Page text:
If you want to be a Snapchat success, you’ll need to develop content specifically for Snapchat. You can recycle content from other social networks, but make sure it’s tailored to Snapchat, and the younger audience you’re therefore targeting. Here’s some ideas for content to get you started:

  • Celebrate milestones: Share moments that show personality, and the unique elements that make your business stand out. For example, when your business has achieved something exciting, completed a major project, achieved a new milestone, or had success at an event.
  • Tutorials: Create short instructional videos that relate to your product or service. For example, showing how to squat jump, or how to make a proper cup of tea, but bear in mind your time is limited!
  • Behind the scenes: Use Snapchat in daily work life, and give users a peek behind the scenes at your company. Show them how your product is made, share the inspiration and ethos behind your company, or chat with employees.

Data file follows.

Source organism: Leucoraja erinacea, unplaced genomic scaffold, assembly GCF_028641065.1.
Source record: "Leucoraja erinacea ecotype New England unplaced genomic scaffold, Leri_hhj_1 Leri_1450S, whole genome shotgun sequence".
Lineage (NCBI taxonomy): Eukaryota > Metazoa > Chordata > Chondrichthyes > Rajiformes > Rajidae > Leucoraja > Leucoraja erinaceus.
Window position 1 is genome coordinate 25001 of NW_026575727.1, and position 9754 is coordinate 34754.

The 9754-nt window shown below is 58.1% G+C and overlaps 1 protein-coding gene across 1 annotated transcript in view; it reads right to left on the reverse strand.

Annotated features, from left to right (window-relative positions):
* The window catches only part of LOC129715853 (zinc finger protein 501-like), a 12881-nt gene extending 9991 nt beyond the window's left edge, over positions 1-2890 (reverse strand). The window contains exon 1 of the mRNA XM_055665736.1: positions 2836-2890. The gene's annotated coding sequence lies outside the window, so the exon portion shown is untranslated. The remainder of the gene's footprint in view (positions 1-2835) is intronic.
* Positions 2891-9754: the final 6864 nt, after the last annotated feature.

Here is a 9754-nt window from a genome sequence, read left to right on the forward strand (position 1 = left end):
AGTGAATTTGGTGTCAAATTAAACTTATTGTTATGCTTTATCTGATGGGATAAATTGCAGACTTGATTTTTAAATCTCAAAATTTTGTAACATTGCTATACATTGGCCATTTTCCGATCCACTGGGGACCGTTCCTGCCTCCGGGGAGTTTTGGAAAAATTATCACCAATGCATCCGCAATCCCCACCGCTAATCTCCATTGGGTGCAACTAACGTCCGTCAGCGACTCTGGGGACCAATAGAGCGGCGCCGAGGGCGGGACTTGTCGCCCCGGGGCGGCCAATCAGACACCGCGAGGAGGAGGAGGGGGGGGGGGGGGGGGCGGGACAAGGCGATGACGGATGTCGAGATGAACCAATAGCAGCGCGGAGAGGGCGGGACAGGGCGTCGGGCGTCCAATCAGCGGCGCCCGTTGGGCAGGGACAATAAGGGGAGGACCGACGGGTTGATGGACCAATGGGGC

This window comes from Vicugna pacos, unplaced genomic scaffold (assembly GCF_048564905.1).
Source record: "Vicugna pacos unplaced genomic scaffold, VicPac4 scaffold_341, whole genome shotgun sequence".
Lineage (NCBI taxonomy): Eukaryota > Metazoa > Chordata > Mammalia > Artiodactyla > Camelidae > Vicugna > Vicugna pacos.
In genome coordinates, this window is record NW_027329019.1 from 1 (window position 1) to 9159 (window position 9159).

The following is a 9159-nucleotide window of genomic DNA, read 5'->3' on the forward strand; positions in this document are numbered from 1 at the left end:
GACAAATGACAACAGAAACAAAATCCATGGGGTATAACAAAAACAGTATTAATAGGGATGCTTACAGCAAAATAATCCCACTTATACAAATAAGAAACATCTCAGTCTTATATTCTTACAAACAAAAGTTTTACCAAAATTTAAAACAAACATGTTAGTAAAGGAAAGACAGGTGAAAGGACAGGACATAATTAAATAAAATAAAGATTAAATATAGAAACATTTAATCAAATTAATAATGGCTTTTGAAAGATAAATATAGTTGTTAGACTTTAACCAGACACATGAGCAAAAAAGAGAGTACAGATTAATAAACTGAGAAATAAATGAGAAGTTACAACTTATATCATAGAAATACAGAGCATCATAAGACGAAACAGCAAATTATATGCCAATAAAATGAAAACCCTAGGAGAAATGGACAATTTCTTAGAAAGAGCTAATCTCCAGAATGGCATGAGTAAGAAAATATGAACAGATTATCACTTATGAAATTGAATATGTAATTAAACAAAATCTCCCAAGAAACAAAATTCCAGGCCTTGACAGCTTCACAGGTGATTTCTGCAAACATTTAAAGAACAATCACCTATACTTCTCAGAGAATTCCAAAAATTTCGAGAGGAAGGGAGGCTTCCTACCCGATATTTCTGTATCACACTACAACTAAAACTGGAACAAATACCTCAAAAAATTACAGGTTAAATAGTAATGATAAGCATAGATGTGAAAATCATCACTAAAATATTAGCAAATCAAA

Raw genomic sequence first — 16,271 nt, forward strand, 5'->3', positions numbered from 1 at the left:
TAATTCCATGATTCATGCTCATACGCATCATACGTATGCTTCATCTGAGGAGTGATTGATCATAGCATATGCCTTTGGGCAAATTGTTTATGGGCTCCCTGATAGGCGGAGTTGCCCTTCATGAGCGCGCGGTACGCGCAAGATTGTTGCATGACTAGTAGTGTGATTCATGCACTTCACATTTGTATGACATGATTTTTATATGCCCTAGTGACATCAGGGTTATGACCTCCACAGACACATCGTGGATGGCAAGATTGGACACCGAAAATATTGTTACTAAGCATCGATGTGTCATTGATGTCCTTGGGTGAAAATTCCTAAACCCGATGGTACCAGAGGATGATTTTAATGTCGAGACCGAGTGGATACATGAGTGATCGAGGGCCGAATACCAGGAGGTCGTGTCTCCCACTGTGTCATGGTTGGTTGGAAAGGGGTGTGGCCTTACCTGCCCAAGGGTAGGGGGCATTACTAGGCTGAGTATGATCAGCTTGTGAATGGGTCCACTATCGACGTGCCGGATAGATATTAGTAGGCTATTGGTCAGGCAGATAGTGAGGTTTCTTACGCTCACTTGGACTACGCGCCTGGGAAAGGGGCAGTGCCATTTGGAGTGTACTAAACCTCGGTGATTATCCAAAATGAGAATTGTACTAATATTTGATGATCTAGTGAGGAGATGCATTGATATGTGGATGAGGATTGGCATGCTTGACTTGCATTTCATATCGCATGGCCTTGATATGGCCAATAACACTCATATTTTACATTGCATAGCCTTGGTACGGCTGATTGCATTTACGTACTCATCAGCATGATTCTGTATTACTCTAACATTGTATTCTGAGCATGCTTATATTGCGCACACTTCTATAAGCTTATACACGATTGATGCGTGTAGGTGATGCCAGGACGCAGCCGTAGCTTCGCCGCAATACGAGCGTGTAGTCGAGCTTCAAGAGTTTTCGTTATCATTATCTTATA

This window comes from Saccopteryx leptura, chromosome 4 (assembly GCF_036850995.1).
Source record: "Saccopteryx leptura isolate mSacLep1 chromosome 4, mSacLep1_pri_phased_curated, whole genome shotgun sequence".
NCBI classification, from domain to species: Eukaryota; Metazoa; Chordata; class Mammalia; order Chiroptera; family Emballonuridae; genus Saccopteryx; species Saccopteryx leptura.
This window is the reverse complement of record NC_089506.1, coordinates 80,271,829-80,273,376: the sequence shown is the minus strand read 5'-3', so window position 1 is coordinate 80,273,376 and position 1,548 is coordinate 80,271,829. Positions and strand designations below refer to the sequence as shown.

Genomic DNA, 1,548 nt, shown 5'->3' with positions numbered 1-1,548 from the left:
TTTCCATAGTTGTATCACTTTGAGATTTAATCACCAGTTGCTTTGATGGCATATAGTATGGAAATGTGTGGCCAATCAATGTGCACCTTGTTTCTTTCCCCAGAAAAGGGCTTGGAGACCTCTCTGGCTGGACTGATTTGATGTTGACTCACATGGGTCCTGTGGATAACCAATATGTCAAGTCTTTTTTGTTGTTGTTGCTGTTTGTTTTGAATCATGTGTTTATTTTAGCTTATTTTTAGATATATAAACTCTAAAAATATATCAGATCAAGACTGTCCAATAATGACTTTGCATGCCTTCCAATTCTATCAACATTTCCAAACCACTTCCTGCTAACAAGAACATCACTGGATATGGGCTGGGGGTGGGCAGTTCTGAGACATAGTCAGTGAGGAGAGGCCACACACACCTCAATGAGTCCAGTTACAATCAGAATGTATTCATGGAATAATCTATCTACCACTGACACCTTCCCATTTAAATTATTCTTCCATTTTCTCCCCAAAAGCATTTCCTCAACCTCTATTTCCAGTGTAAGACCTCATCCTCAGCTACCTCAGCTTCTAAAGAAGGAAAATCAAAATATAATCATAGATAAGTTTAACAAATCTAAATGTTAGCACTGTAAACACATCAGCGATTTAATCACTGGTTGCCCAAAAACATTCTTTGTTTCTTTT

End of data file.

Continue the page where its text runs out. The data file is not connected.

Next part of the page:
• Show your product in action: For example, show someone wearing your t-shirt, or eating your food. You could even ask your followers for pictures or videos of them using your product, and share snaps featuring them. Sharing fans’ snaps will make them feel valued, and your audience will discover new ways they can use your product.
  • Provide exclusive content / VIP access: When followers get sneak peeks or insider views into your brand that non-followers don’t get access to, they feel special. This might come in the form of unveiling a new product before it hits the shelves, or going behind the scenes at a big event.